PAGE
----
There are some pretty tough words coming from Belgian unions at the moment following GM’s Opel unit’s decision to pull the plug on the search for an industrial investor at its Antwerp site.
Frantic rounds of conference calls have been turning the phone lines red hot between Antwerp and a whole host of multi-acronym European unions from the UK to Poland.
And there’s another batch slated for tomorrow (7 October) as the fate of 1,200 or so workers currently producing the Astra model in Belgium hangs in the balance.
There seems to have been plenty of noise indicating a potential investor for the Antwerp factory may be Chinese and the wise betting money is on Geely.
The Chinese automaker already has a substantial interest in Belgium through its recently acquired Volvo subsidiary’s Ghent plant that turns out a not inconsequential 181,000 vehicles a year.
Producing the C30, S40, V50, S60 and XC60, Volvo – and now Geely – are major players on the Belgian automaking stage and there now happens to be another major factory up for potential grabs just down the road in Antwerp.
Nobody – not GM nor the unions – is confirming Geely but there is a highly skilled workforce of 1,200 desperate to remain highly skilled workers – and the clock is ticking.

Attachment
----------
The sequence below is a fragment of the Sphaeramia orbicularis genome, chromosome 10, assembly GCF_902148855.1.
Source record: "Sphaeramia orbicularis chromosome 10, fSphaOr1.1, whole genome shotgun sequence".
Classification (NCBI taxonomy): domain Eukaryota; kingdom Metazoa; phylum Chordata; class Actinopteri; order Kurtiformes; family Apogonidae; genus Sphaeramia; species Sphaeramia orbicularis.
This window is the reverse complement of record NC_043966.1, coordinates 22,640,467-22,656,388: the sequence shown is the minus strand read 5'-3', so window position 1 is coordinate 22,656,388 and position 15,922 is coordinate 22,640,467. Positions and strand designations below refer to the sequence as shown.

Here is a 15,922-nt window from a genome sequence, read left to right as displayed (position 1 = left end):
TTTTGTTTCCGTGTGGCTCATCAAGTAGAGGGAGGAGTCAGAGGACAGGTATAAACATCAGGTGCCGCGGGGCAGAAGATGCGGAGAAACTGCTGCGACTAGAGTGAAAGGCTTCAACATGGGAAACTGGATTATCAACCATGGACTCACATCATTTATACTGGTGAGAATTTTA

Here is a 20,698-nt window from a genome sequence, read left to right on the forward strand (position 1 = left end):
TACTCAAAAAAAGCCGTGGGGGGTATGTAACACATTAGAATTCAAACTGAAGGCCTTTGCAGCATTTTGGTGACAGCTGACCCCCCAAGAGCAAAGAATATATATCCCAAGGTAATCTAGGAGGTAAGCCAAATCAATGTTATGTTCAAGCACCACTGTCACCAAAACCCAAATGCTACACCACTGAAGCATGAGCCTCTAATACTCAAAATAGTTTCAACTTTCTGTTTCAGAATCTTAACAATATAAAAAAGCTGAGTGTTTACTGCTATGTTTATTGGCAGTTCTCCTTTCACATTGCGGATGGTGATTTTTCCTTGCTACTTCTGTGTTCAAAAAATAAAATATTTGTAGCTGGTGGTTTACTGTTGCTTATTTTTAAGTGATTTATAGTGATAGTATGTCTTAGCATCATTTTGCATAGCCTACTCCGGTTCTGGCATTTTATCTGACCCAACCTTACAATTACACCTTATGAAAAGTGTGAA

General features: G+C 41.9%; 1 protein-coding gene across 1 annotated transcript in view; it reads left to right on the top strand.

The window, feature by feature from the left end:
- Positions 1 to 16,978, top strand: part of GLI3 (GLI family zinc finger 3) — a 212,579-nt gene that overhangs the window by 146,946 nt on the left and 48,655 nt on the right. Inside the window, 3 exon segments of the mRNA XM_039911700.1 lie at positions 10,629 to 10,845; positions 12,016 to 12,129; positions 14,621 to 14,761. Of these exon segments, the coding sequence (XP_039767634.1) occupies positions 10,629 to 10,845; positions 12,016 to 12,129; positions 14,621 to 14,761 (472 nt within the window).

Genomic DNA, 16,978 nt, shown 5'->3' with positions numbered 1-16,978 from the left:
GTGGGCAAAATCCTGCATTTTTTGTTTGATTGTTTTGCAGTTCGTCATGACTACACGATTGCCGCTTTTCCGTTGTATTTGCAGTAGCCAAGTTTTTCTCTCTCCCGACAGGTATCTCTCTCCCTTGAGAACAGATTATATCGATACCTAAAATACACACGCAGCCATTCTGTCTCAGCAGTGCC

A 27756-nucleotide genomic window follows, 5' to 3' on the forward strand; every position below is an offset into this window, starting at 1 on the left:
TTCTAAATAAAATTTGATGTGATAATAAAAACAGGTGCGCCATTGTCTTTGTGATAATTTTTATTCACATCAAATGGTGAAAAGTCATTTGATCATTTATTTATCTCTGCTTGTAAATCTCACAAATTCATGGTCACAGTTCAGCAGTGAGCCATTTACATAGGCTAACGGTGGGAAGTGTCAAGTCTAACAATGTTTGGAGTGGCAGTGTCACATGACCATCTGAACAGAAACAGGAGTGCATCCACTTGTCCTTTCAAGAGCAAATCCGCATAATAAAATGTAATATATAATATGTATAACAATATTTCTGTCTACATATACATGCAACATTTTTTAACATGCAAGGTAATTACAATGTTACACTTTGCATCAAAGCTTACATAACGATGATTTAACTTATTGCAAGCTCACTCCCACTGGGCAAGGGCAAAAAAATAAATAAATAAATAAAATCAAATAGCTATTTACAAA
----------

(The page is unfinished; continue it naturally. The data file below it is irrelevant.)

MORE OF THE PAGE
The unions are complaining loudly and bitterly that Opel has set far too ambitious a timetable, but GM hits back that bids submitted have not been detailed enough. “A lot of commercial conditions and not with a business plan” as a GM spokeswoman put it to just-auto this week.
Opel has imposed a deadline of 31 December for production to end after another 10,000 or so Astras have been made but the labour organisations insist more time should have been given.
“From day one we said the timetable was not possible to fulfil,” GM European works council vice chairman Rudi Kennes told just-auto from Belgium today.
“We were running at least five weeks behind schedule. Opel had said if there was a fish on the hook that [it] would give every chance to try to sell the plant.”
There now appears to be a Chinese fish in the pond and one more reason to hook it has just arisen in the guise of the Flemish government.
Mindful of the huge publicity the Opel closure has generated, Flanders minister president Kris Peeters has now stepped forward with a loan guarantee offer – and there’s a certain irony there given Opel’s frustrating pursuit of guarantees from the German government earlier this year.
No figure is being given but the Flemish offer to underwrite any loans could quite possibly tempt the Chinese – Geely? – into the open.
A further conference call between the unions is scheduled for tomorrow with speculation that Chinese investors have already been in touch.
Until then, in the words of Rudi Kennes, there is “absolute radio silence.” But the senior union leader noted the – undisclosed – investors were “very disappointed to read in the media there had been a decision”.
Given the building momentum, will GM reconsider its timetable?